Off the Shelf to Out the Back

You're bound to attract some attention when you show up to Rocky Point on a board like this.
You’re bound to attract some attention when you show up to Rocky Point on a board like this.

US Blanks surfboard blanks are designed to be “close tolerance” which means they have various rockers, thicknesses, shapes, and lengths which closely resemble those of a finished shaped board. This wasn’t always the case. Early board builders had to shape rocker into a blank and many shaped on rectangular blocks of foam (think massive ice carvings with a chainsaw-style). With so many options from US Blanks, we’ve even heard “you can just grab one of these new blanks, glass it and ride it.” But could it be done?

Oahu based surfboard shaper, Matty Raynor, had this same idea in his head for several years. He proposed that the 5’9”P was the perfect candidate to be glassed and ridden without being shaped because the 32.02 liters of foam volume can be ridden by smaller and larger surfers alike.  After a brainstorming session with Fiberglass Hawaii to discuss concept and purchase supplies, he was ready to recruit a few pro surfers and get the experiment into the water. This project confirms the importance of surfboard design, high quality materials and how both contribute to the finished product. Plus, it doesn’t hurt that these guys are pros! Watch the video and see for yourself how the pros put the close tolerance blank and exceptional materials to the test on the North Shore of Oahu.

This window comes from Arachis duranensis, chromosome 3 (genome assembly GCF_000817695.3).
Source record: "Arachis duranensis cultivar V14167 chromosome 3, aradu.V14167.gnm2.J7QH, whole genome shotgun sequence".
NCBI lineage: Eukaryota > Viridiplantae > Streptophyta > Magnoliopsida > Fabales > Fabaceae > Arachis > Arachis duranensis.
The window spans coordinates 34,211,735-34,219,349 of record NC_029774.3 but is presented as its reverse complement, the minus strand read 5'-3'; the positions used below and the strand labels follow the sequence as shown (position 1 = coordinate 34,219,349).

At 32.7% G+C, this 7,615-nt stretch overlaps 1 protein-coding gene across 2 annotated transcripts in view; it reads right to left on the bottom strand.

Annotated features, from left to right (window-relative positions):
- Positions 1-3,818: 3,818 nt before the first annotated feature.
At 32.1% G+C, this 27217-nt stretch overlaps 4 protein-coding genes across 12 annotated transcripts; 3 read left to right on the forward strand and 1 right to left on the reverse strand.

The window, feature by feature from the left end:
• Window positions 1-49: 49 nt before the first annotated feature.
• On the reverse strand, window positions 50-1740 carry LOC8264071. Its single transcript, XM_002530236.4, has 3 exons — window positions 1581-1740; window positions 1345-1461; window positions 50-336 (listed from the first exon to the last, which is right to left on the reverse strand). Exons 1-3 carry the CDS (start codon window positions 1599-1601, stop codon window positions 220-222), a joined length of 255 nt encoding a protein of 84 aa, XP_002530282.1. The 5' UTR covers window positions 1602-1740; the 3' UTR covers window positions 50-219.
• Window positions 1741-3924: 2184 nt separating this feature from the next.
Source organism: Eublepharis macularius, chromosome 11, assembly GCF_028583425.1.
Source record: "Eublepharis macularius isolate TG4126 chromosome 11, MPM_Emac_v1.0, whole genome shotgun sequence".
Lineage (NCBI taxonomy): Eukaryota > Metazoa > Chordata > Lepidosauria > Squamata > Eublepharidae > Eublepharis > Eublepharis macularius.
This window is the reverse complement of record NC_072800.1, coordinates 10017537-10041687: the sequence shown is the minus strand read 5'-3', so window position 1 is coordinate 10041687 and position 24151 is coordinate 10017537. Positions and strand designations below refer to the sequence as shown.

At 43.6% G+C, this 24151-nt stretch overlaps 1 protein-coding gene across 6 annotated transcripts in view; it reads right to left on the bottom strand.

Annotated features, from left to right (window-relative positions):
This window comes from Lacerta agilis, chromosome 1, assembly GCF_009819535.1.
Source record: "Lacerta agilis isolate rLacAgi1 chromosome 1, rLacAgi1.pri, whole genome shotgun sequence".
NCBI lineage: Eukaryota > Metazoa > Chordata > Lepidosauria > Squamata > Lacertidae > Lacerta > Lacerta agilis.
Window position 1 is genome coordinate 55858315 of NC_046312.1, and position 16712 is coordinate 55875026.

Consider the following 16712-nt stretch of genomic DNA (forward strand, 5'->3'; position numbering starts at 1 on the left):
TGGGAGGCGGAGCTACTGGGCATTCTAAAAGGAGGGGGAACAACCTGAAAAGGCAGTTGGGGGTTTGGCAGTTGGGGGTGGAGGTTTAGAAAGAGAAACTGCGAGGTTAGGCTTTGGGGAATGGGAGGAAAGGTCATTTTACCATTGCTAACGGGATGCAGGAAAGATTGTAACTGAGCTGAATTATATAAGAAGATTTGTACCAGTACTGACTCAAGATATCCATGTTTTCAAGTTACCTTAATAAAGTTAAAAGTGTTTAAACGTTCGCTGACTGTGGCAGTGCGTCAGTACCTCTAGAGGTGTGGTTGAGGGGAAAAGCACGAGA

Have a wild idea or a cool project that you want to share? Unsure of how to start of what materials to use? We’re here to provide all the technical advice necessary to make your passion come to life. Maybe we’ll even help document it for you! Make sure to visit to check out all of the products used in building this board. Don’t forget to tag #fiberglasshawaii in your social media posts so we can see all of the cool projects you’re working on.

Written by Jeff Mull for

Earlier this winter, North Shore shaper Matty Raynor took an unorthodox approach to cutting a blank. Where as he would normally mow through the foam, finely sand the rails, and take the utmost precaution to ensure that he had dialed in the shape perfectly, Matty opted to just glass the damn thing. Yep, he just glassed a blank. “I’d been looking at this style of blank at Fiberglass Hawaii for a while, and every time I saw it I would think to myself: Ya know, I bet you could surf this blank pretty much as it is,” says Raynor. “And you pretty much could. I may sound like the anti-shaper here, and by no means am I taking anything away from what we do as a profession, but it just goes to show that no matter how much care and creativity we put into new design, if you’re a good surfer and have the basic template underneath your feet, you can still rip,” adds Raynor with a laugh. “That being said, I promise the boards we shape are still infinitely better than if you were to just glass a blank.” In the clip above, Daniel Jones, Ulu boy, and Andrew Jacobson prove Matty’s theory holds water.